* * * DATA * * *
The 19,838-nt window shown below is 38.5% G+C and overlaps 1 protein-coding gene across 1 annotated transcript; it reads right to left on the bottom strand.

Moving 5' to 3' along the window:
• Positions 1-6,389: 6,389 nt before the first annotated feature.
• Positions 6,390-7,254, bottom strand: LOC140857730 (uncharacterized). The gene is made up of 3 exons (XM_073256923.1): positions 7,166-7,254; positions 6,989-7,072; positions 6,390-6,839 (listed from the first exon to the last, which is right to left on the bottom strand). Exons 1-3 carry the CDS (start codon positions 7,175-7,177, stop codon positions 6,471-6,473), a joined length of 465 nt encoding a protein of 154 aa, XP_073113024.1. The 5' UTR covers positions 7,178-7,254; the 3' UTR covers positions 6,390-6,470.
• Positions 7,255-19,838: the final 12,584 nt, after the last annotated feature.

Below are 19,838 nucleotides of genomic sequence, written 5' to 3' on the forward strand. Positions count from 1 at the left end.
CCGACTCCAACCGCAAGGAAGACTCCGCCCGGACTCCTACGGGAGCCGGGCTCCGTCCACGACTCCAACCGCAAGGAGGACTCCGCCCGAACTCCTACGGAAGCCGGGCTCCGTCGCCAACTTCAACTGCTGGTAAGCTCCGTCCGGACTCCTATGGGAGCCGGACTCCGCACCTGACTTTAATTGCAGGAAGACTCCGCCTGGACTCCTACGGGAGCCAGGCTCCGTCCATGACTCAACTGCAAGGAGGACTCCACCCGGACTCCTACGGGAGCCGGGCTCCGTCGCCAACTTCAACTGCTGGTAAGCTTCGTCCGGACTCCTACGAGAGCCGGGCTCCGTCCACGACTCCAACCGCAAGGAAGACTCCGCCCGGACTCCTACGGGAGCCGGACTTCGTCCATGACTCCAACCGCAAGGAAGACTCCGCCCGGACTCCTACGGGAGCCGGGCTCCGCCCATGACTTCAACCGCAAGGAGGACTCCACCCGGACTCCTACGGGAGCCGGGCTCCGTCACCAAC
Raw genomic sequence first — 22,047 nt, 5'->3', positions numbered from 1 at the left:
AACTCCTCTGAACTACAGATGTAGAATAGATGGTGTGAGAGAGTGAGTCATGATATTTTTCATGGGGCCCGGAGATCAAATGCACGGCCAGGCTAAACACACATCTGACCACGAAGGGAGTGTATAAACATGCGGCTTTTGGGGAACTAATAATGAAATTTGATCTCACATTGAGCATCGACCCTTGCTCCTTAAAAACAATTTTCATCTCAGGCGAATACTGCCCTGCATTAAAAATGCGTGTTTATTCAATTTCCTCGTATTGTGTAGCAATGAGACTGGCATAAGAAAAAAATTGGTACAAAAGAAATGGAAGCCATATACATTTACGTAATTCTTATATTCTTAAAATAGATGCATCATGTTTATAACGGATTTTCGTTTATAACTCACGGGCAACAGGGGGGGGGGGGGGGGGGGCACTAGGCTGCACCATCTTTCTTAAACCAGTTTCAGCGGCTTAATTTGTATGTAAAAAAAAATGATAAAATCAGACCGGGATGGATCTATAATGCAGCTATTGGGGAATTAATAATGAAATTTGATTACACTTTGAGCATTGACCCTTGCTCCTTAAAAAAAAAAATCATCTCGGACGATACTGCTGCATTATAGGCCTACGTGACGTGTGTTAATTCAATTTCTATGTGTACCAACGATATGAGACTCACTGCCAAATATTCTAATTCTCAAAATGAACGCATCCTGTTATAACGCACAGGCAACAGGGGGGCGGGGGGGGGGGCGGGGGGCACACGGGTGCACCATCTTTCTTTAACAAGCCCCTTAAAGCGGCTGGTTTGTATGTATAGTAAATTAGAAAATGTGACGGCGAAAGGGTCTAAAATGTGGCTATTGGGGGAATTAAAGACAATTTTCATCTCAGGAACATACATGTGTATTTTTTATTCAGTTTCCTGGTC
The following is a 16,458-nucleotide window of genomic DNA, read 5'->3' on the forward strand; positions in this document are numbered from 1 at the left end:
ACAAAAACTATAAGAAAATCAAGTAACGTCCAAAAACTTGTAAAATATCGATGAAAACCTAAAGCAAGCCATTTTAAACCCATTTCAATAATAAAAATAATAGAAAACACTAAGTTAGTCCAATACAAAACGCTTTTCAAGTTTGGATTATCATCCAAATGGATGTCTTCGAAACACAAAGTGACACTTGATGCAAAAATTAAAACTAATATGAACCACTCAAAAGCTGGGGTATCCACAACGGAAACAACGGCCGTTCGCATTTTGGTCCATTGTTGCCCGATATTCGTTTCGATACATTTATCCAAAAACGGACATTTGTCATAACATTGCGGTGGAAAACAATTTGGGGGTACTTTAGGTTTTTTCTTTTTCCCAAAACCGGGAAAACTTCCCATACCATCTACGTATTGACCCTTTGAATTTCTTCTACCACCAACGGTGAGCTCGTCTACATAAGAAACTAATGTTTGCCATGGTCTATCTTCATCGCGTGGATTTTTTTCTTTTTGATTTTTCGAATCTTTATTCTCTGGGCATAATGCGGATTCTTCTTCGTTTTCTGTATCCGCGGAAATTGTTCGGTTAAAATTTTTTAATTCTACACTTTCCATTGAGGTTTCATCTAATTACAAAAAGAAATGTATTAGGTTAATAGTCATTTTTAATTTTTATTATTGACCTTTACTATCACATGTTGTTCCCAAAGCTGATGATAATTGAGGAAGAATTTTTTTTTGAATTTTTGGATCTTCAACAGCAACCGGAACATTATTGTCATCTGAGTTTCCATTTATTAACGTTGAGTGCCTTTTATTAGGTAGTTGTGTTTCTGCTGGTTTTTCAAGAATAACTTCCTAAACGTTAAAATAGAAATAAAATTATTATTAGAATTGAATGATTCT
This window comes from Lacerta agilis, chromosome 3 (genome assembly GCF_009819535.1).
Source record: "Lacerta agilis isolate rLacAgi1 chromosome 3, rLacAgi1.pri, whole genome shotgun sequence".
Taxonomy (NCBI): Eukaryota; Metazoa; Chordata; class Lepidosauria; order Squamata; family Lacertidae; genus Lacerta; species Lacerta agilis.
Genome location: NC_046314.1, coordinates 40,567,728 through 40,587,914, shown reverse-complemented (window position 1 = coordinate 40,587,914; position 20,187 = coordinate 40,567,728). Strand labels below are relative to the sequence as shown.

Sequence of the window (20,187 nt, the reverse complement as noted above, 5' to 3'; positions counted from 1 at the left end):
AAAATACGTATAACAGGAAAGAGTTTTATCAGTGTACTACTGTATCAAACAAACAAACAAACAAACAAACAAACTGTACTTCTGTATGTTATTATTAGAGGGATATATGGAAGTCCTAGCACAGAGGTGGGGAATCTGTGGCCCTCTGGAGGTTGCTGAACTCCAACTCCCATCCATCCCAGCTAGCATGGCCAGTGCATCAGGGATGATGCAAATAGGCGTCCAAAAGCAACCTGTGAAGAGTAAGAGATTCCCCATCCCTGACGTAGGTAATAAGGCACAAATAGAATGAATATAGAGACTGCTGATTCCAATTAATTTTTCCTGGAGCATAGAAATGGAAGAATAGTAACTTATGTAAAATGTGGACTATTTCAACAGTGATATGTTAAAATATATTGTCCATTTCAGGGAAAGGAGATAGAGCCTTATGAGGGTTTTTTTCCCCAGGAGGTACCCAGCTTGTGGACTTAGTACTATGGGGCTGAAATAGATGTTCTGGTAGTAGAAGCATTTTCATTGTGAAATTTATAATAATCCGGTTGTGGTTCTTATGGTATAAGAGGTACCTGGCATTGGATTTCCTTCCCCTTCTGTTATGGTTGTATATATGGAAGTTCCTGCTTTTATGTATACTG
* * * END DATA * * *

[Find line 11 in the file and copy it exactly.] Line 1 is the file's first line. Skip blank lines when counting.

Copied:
ACAAAAACTATAAGAAAATCAAGTAACGTCCAAAAACTTGTAAAATATCGATGAAAACCTAAAGCAAGCCATTTTAAACCCATTTCAATAATAAAAATAATAGAAAACACTAAGTTAGTCCAATACAAAACGCTTTTCAAGTTTGGATTATCATCCAAATGGATGTCTTCGAAACACAAAGTGACACTTGATGCAAAAATTAAAACTAATATGAACCACTCAAAAGCTGGGGTATCCACAACGGAAACAACGGCCGTTCGCATTTTGGTCCATTGTTGCCCGATATTCGTTTCGATACATTTATCCAAAAACGGACATTTGTCATAACATTGCGGTGGAAAACAATTTGGGGGTACTTTAGGTTTTTTCTTTTTCCCAAAACCGGGAAAACTTCCCATACCATCTACGTATTGACCCTTTGAATTTCTTCTACCACCAACGGTGAGCTCGTCTACATAAGAAACTAATGTTTGCCATGGTCTATCTTCATCGCGTGGATTTTTTTCTTTTTGATTTTTCGAATCTTTATTCTCTGGGCATAATGCGGATTCTTCTTCGTTTTCTGTATCCGCGGAAATTGTTCGGTTAAAATTTTTTAATTCTACACTTTCCATTGAGGTTTCATCTAATTACAAAAAGAAATGTATTAGGTTAATAGTCATTTTTAATTTTTATTATTGACCTTTACTATCACATGTTGTTCCCAAAGCTGATGATAATTGAGGAAGAATTTTTTTTTGAATTTTTGGATCTTCAACAGCAACCGGAACATTATTGTCATCTGAGTTTCCATTTATTAACGTTGAGTGCCTTTTATTAGGTAGTTGTGTTTCTGCTGGTTTTTCAAGAATAACTTCCTAAACGTTAAAATAGAAATAAAATTATTATTAGAATTGAATGATTCT